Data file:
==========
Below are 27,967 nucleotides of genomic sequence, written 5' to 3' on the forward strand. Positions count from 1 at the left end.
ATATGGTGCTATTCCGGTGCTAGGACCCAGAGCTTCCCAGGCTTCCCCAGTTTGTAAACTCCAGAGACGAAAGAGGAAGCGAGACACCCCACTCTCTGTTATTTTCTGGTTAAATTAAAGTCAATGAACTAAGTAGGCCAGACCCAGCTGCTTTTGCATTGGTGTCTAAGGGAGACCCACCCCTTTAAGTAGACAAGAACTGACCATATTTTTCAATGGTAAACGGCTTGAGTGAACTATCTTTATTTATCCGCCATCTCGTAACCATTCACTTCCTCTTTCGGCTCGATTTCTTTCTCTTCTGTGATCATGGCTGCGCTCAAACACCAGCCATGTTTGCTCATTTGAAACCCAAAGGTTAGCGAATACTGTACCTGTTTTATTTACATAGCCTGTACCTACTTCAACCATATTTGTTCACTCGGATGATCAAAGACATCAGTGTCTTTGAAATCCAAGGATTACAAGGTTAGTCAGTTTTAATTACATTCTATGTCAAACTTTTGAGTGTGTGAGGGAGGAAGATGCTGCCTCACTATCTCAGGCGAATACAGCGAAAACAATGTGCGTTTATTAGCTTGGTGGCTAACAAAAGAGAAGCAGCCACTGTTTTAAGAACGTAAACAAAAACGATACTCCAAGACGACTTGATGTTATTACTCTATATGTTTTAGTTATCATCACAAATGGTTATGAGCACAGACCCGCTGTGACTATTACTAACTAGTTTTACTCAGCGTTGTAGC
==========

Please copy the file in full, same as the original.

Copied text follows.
Below are 27,967 nucleotides of genomic sequence, written 5' to 3' on the forward strand. Positions count from 1 at the left end.
ATATGGTGCTATTCCGGTGCTAGGACCCAGAGCTTCCCAGGCTTCCCCAGTTTGTAAACTCCAGAGACGAAAGAGGAAGCGAGACACCCCACTCTCTGTTATTTTCTGGTTAAATTAAAGTCAATGAACTAAGTAGGCCAGACCCAGCTGCTTTTGCATTGGTGTCTAAGGGAGACCCACCCCTTTAAGTAGACAAGAACTGACCATATTTTTCAATGGTAAACGGCTTGAGTGAACTATCTTTATTTATCCGCCATCTCGTAACCATTCACTTCCTCTTTCGGCTCGATTTCTTTCTCTTCTGTGATCATGGCTGCGCTCAAACACCAGCCATGTTTGCTCATTTGAAACCCAAAGGTTAGCGAATACTGTACCTGTTTTATTTACATAGCCTGTACCTACTTCAACCATATTTGTTCACTCGGATGATCAAAGACATCAGTGTCTTTGAAATCCAAGGATTACAAGGTTAGTCAGTTTTAATTACATTCTATGTCAAACTTTTGAGTGTGTGAGGGAGGAAGATGCTGCCTCACTATCTCAGGCGAATACAGCGAAAACAATGTGCGTTTATTAGCTTGGTGGCTAACAAAAGAGAAGCAGCCACTGTTTTAAGAACGTAAACAAAAACGATACTCCAAGACGACTTGATGTTATTACTCTATATGTTTTAGTTATCATCACAAATGGTTATGAGCACAGACCCGCTGTGACTATTACTAACTAGTTTTACTCAGCGTTGTAGC